When Barron writes "make teachers WORK" he may mean drive the good ones out of public education as we move away, as a society, from honorable "face-to-face" classroom instruction to "laptop U." and control by private businesses like Apple and others.
Agree with most that 5 statues protecting K-12 teacher positions are cumbersome and get in the way of retaining the best/firing the worst teachers. But there's no single magic bullet to solve the very challenging public school education crises -- if we do make probation 3 years (not 2), if we manage to get rid of the "1 - 3%" grossly ineffective teachers, this will not right the ship! Charter Schools won't, and yes, Botany, simply throwing money at schools won't either.
Note: in the past 2 years "20 probationary teachers...have been dismissed". Honestly, the huge issue is FINDING and then RETAINING (and 'growing') great young teachers! As well, the socio-economic conditions the students hail from make the biggest difference -- that can't be surprising to people.
Think of it this way: if Dave Cash could get all the top teachers to work at Harding, and switch many good Harding teachers to say Roosevelt, it will not make a huge difference. Teachers need job tenure and protection -- it isn't an assembly line job, Barron! -- but the process should be simplified and make the probation 3 or 4 years. And Cash is completely correct: the principals have to have a pair and outright dismiss incompetent teachers in the first 2 years.

DrDan (anonymous profile)
June 20, 2014 at 6:38 p.m. (Suggest removal)

The teachers I know in this town support this ruling, at least privately, The argument that California teachers should have guaranteed job security faster than all but one state is bizarre. How strange that the tenure system, largely instituted when teaching was a predominantly female profession in order to protect that skewed demographic, was twisted over the past 4 decades in order to take any sanity from the employee/employer relationship. California is an at-will state. Education Administrators can be fired according to the at-will laws of California; but not the precious teachers under their control.
If the corrupt Teachers Union is held to task; unlikely considering the left leaning state legislature, then in a few years we will have:
Higher starting and eventual salaries for teachers(albeit the average teacher salary, in Marin County for example, is $75k for 9 months work and enormous pension);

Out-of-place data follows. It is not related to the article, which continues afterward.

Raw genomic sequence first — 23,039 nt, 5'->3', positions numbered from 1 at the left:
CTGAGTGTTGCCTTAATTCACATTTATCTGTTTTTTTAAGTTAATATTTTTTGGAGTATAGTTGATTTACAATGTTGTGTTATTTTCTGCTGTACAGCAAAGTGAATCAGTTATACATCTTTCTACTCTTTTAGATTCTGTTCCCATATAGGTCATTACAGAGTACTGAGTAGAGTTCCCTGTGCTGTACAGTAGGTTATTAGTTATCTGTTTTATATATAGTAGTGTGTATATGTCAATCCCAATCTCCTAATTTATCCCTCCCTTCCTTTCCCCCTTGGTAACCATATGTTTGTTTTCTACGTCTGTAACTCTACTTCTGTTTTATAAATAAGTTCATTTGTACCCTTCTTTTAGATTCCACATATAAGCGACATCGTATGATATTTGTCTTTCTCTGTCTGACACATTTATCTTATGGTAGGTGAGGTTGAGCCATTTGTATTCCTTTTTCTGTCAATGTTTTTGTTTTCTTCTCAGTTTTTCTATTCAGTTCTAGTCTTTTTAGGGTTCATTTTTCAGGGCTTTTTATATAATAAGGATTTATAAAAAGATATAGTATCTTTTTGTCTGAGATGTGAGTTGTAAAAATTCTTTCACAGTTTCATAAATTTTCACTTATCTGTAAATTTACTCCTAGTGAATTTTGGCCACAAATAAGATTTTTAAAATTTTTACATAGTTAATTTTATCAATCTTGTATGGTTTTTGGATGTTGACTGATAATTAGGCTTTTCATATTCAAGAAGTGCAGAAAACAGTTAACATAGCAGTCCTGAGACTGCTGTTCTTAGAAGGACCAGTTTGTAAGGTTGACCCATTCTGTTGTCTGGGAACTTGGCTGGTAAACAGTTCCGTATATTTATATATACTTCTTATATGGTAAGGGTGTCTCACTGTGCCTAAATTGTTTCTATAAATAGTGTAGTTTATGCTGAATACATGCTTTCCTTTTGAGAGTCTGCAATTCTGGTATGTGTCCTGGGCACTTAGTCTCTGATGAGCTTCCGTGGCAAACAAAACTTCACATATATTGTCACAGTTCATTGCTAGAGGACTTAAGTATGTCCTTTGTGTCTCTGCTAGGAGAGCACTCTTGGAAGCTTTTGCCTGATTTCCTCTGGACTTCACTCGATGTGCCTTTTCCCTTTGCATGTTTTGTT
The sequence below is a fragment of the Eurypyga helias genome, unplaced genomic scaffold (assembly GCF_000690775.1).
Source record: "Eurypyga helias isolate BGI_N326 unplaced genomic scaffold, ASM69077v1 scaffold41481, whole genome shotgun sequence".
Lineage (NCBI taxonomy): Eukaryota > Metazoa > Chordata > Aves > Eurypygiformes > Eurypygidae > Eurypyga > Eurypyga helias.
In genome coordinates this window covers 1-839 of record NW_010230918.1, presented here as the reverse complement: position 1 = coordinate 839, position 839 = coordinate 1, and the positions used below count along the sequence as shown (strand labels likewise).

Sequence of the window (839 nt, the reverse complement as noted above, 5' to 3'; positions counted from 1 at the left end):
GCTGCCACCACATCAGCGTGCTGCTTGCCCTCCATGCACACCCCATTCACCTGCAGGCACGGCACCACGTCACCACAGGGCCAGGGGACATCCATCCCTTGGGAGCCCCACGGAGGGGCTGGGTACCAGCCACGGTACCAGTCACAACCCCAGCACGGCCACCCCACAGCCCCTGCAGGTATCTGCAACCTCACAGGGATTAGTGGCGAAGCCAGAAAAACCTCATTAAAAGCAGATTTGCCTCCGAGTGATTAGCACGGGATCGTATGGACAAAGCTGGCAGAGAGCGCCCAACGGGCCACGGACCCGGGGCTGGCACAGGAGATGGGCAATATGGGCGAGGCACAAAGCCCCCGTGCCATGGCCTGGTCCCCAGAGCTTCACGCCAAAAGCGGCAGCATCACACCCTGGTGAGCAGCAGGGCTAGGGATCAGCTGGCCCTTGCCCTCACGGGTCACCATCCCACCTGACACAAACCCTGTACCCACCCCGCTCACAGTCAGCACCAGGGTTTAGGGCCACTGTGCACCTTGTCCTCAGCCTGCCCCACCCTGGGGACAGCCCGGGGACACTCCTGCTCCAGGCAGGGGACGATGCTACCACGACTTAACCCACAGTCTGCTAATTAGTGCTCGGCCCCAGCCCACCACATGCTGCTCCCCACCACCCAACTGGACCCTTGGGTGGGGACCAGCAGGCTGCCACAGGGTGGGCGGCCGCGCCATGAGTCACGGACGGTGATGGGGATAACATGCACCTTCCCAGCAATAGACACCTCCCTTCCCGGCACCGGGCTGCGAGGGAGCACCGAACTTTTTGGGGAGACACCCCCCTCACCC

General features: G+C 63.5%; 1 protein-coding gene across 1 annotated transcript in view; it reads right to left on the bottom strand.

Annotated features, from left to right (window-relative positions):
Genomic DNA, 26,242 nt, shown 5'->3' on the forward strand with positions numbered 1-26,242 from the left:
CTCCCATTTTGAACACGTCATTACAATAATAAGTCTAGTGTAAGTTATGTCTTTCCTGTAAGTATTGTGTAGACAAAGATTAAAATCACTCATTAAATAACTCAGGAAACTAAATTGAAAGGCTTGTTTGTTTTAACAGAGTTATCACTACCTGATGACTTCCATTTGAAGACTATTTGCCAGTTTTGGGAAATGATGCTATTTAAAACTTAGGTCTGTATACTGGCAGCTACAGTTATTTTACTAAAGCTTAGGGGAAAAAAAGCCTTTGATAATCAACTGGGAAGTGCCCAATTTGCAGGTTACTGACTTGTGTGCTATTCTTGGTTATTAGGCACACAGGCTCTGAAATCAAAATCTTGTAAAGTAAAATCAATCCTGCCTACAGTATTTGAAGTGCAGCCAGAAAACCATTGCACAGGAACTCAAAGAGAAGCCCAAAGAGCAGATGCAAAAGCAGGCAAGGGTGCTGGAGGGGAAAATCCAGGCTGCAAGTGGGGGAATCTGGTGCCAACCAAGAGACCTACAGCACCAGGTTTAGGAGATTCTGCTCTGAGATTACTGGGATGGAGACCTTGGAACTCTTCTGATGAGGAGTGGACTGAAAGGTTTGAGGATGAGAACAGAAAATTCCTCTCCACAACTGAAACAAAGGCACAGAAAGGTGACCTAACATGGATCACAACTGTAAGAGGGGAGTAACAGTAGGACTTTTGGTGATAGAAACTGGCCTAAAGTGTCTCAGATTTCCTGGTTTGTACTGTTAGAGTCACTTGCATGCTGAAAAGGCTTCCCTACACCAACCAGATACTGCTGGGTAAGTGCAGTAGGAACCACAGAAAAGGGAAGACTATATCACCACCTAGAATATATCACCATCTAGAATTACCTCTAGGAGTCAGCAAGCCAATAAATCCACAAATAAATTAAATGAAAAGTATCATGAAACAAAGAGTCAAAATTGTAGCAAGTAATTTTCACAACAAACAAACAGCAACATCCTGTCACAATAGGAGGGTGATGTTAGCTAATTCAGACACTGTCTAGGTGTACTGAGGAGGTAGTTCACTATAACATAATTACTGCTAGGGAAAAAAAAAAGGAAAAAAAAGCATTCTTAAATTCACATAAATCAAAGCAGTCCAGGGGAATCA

A sustainable pension system;
Attraction of better qualified teachers to the higher salaries and accountability.

nomoresanity (anonymous profile)
June 21, 2014 at 7:38 a.m. (Suggest removal)

Tenure as protection for academic freedom is no longer necessary in today's educational environment of ideological homogeneity. Tenure does not protect the free flow of ideas. Tenure today only protects jobs.

JarvisJarvis (anonymous profile)
June 21, 2014 at 8:10 a.m. (Suggest removal)

When I attended Suzy Ra Ra Public High School, my algebra II teacher did not teach, he was almost retired. He sat at his desk, we did the homework in class and we were allowed to approach his desk and ask a question or quietly ask a neighbor, that was it, an entire year wasted, trying to learn all we could from the book.

Trigonometry, we had a newly minted teacher, very nice and engaged but she did not know the material, another wasted year.

Only my algebra I teacher was any good and she was just extraordinary.

Three out of four years, wasted on teachers that should have not been there or needed to retire several years before I had them.

I was talking to a 12 year-old German National, last summer, she spoke 3 languages and was learning a fourth, as well as solid foundation in mathematics.

Our educational system has become lost compared to other countries.

howgreenwasmyvalley (anonymous profile)
June 24, 2014 at 9:04 a.m. (Suggest removal)

Howgreenwasmyvalley, JarvisJarvis & nomoresanity are spot on seeing through this topic.

Tenure today does more to protect weak, under performing teachers than to promote best of the profession.

How about really turning up merit pay for the ones who "deliver the goods?"

Let the students do teacher evaluations along with their parents. That's been done in colleges everywhere to a degree - where students rate professors in the course catalogs. Does the college admin see these? You're darn right! I have a few college admin-type friends and they absolutely use those comments to focus on specific teachers who get the glowing & opposite comments quarter after quarter.

This could also work at a lower level.

Tenure? Forgetabout it.

Barron (anonymous profile)
June 24, 2014 at 9:19 a.m. (Suggest removal)

Tenure should be changed to three years, OK, but the administrator-in-charge needs to be extremely CEO/hard core and go beyond Dave Cash's comment, “I believe it’s the principal’s obligation to make them a satisfactory [teacher] with coaching, professional learning, and support sitting in the classroom[.]” he should've ADDED: 'and dismiss them when this doesn't work after 18 months of "helping'. Having taught in private education many years, the top principals simply have to have the courage and ideals to cut some teachers before tenure kicks in.